Ok, one more…
6) The Laws of the Game. As a lawyer, I respect the law. I understand it, I appreciate it, I understand its prominence and importance. There are many types of other laws. The laws of physics. The laws of attraction. But why does soccer need laws? Soccer is just a game, right? So is Monopoly and it has rules. Boggle has rules. Yahtzee has rules. Baseball has rules. But not soccer. Oh no no! Soccer has “laws.” Sounds kind of pompous and self-righteous to me. Whatever…
Now, you are all entitled to your opinion. Those of you who are staying up until the wee-hours of the morning to watch these games, matches, whatever they are called can knock yourself out. But don’t expect me to get all excited and worked up about it. I’d rather watch paint dry…. or golf.
Have a great week.
This week, I promise no politics, no policy-change ideas, no activism. I was able to solve the jury system and problems with teen drivers, but I am done for the time-being. Get answers to the BP crisis or global warming from someone else.
This week, I thought I would share a story with you of one of my first interactions with another attorney after I had passed the BAR exam .
I don’t know if any of you were like me, but I grew up wanting one thing: a business card. I had been working at Anker Reed for over a year as a law clerk and every day when I grabbed the key to the men’s room I would look at the business card holders with all of the pretty business cards inside. The beautiful bonded paper and black embossed writing. “Attorney At Law.” It carried such esteem. Do you know what it meant? Legitimacy. Sure, you can flash your BAR card to someone, but to me, the true demonstration of being an attorney was having a business card.
So when I passed the BAR, the first order of business was to order business cards. “Robert A. Cohen — Attorney At Law.” I had played around with all types of ideas: “Robert Cohen — Attorney At Law;”” R. Alan Cohen — Attorney and Counselor At Law;” “Rob Cohen, Esq. — Atty At Law.” The business cards could not come fast enough, and when they finally arrived, I was convinced EVERYONE would want a card. I brought them everywhere. I had them in all kinds of business card holders on my desk, on the receptionist’s desk, in my car, in my briefcase, in my wallet. Who wouldn’t want a business card from “Robert A. Cohen – Attorney At Law?”
Well, you can imagine my ecstasy when another attorney, we will call him Greg, finally asked me for my business card. I remember it so vividly. I was getting ready to meet with Greg and a potential new client who he was referring to the firm. As we were waiting for the new client to arrive, Greg looked at me and asked me if I had just passed the BAR exam and I told him that I had. Without offering any congratulations, he asked me if I had a business card. Can you imagine how excited I was? This is it. This is what it is all about. Legitimacy! I am finally a “real” attorney because I have business cards and I can pass them out upon request…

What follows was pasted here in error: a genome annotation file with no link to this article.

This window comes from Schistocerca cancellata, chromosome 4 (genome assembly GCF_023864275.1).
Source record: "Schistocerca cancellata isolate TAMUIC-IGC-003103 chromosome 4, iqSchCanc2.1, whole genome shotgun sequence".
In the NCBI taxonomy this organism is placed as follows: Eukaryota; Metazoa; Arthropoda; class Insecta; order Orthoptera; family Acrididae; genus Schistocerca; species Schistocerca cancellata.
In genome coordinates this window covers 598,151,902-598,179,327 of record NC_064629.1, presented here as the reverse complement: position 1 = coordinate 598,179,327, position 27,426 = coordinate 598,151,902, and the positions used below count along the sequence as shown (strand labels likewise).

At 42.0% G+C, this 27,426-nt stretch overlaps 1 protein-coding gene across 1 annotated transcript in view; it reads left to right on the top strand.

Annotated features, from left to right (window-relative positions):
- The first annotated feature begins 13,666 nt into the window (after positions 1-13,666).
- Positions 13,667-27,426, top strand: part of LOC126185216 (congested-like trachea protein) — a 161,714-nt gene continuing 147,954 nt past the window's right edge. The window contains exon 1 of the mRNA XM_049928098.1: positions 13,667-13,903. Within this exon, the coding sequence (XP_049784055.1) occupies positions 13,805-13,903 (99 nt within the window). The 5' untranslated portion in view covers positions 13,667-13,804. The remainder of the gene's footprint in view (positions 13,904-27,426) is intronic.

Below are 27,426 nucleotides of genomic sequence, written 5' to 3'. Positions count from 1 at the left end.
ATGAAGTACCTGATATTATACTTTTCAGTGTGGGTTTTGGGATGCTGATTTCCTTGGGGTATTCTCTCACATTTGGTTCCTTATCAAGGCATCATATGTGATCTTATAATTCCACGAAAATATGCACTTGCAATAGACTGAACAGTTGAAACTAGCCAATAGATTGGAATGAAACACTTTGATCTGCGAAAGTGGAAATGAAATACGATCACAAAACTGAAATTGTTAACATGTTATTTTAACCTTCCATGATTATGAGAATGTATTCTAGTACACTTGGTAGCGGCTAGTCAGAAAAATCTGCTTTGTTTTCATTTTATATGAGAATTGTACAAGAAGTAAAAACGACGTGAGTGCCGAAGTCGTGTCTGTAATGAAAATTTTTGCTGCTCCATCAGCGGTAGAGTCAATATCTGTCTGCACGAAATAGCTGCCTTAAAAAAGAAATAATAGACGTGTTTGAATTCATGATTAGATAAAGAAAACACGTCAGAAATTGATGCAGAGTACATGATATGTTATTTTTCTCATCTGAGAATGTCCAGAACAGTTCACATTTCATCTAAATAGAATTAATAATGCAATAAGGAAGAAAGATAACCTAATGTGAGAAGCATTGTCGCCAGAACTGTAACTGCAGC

So when he asked me for my card, I mentioned that I happened to have one in my shirt pocket and, very nonchalantly passed it across the conference table to him, as if I had done it thousands of times before. I think I even did it with a little wrist-flick to get it to slide across the table. Then I thought, “Damn, did I appear over-eager?”
Well, you will never guess what happened next. Greg took the card, looked at it and then… pulled out his cel phone. Wait, he isn’t going to call a friend of his to tell all about this hot-shot new attorney he met, right? Or wait, is he calling his secretary to have her input my contact information into the database and rolodex? Maybe he is going to put my telephone number into his speed-dial so that he can call me anytime he needs to send business my way.
No — he didn’t do any of those. This is what he did. He called his voicemail. And then proceeded to turn my business card upside-down and write down his messages on it. Now I have heard that there is some etiquette in Asian cultures with respect to business cards, but I am not up-to-speed with that. All I know is I have never felt so deflated or hurt as I did that day. Is this the way attorneys do it? Is this how they show respect to one another?
But you know what? I look back on it now and I laugh my “you-know-what” off. I would never, ever, ever, EVER do that to someone else, but it is really freaking-funny…
However, just in case you never noticed it before, I always ask for your business card because I deeply respect the power of a business card, the perception that comes with having a business card, the feeling of accomplishment that you have because you have a business card.
So, that being said, anyone need one of my business cards? The new ones are glossy so you can’t write on them!
Have a good week and hand those business cards out…